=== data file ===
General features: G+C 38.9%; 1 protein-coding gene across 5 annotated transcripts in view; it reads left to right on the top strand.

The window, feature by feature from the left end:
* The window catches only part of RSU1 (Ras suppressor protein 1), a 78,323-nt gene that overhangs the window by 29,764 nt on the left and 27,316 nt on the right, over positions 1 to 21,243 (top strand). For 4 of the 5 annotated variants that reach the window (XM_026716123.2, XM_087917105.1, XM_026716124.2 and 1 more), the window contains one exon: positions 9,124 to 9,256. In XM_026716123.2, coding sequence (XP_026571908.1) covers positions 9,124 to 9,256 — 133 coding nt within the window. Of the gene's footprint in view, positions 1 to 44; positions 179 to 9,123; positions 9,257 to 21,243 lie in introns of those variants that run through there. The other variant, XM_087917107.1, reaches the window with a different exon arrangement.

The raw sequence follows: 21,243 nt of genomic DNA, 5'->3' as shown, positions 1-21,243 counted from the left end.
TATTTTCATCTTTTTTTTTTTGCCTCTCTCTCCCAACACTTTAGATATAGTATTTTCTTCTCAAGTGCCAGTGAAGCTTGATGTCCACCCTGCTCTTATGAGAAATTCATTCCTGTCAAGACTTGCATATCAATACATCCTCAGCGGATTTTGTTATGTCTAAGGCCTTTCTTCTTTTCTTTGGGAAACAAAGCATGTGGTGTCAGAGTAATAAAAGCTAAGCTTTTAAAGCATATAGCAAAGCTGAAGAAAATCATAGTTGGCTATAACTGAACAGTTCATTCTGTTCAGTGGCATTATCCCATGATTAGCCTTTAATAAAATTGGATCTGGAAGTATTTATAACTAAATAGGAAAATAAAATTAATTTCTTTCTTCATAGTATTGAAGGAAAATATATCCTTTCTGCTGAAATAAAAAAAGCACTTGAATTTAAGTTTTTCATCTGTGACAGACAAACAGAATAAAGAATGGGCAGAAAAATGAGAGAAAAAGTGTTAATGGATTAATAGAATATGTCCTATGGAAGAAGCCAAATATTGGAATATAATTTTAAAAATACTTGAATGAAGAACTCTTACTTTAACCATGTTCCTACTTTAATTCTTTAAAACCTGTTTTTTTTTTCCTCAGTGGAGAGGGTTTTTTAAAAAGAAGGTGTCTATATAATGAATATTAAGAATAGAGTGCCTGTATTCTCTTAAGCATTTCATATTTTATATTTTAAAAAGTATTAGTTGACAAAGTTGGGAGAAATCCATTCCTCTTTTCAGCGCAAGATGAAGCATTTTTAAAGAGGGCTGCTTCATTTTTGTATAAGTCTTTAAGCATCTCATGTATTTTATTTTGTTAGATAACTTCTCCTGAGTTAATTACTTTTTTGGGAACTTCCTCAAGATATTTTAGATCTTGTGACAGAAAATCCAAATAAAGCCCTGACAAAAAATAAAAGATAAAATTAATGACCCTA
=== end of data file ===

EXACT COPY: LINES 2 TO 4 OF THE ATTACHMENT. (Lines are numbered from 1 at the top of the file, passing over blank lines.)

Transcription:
The window, feature by feature from the left end:
* The window catches only part of RSU1 (Ras suppressor protein 1), a 78,323-nt gene that overhangs the window by 29,764 nt on the left and 27,316 nt on the right, over positions 1 to 21,243 (top strand). For 4 of the 5 annotated variants that reach the window (XM_026716123.2, XM_087917105.1, XM_026716124.2 and 1 more), the window contains one exon: positions 9,124 to 9,256. In XM_026716123.2, coding sequence (XP_026571908.1) covers positions 9,124 to 9,256 — 133 coding nt within the window. Of the gene's footprint in view, positions 1 to 44; positions 179 to 9,123; positions 9,257 to 21,243 lie in introns of those variants that run through there. The other variant, XM_087917107.1, reaches the window with a different exon arrangement.

The raw sequence follows: 21,243 nt of genomic DNA, 5'->3' as shown, positions 1-21,243 counted from the left end.